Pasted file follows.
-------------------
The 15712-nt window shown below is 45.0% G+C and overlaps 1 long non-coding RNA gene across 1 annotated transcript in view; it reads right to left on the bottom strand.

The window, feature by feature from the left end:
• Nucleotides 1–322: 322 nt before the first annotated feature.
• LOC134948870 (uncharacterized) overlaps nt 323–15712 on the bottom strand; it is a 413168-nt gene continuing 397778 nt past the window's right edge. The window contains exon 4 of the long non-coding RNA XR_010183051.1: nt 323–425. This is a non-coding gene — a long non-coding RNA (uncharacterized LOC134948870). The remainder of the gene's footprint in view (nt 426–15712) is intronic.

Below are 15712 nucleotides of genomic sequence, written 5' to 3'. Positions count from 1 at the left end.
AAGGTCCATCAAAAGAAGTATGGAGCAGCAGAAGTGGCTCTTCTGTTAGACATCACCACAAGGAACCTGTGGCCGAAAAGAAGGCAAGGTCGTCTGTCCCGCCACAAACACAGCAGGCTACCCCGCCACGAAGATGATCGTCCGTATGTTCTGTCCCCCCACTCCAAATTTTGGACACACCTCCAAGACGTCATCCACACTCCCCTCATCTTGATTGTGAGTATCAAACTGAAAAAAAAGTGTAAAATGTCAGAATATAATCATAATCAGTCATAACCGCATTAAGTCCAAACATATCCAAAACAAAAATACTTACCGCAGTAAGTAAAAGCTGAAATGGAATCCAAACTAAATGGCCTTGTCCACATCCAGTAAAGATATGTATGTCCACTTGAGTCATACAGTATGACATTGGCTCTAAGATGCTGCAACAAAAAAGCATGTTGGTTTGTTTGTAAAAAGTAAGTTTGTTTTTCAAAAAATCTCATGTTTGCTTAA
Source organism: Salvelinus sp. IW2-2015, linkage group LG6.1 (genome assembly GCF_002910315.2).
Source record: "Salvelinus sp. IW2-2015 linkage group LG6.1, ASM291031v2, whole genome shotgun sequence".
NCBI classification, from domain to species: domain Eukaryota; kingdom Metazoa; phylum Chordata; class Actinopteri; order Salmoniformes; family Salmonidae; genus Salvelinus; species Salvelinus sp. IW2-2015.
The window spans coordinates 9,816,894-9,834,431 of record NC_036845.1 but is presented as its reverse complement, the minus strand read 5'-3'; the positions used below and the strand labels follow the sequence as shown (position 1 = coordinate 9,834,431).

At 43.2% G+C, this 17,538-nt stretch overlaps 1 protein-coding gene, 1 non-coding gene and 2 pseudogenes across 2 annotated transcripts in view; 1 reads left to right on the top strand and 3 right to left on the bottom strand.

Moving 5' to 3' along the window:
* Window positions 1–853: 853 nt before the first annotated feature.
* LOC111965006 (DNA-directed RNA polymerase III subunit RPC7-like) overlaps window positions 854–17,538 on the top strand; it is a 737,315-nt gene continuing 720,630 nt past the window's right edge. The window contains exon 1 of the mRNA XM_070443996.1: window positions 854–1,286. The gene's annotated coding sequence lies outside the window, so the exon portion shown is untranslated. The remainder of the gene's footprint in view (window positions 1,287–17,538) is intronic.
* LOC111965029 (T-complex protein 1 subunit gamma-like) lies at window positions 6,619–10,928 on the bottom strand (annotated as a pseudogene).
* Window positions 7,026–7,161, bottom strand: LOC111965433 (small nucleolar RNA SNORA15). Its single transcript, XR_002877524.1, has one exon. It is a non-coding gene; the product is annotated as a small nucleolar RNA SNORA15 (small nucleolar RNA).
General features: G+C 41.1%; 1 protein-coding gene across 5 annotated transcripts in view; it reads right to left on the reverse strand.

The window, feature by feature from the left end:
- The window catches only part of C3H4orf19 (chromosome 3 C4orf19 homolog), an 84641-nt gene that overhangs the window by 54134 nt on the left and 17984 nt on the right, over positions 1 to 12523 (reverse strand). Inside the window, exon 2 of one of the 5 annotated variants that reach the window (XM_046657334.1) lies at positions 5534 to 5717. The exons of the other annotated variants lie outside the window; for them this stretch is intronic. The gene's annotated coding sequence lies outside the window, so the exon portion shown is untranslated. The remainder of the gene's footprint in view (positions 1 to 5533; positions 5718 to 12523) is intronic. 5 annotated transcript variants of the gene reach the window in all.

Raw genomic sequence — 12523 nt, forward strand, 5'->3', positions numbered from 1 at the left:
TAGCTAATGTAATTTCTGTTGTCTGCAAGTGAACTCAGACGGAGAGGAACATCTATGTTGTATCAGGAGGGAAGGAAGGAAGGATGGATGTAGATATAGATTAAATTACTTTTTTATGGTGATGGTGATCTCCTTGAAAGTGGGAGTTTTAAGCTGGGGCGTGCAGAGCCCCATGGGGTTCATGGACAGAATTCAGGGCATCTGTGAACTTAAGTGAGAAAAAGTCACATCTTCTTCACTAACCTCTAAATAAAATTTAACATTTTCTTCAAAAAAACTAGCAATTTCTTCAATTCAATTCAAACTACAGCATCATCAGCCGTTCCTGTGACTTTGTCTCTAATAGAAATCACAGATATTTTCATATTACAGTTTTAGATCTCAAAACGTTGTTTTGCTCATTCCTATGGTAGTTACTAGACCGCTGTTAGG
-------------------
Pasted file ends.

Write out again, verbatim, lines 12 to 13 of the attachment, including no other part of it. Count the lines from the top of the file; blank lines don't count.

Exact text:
Moving 5' to 3' along the window:
* Window positions 1–853: 853 nt before the first annotated feature.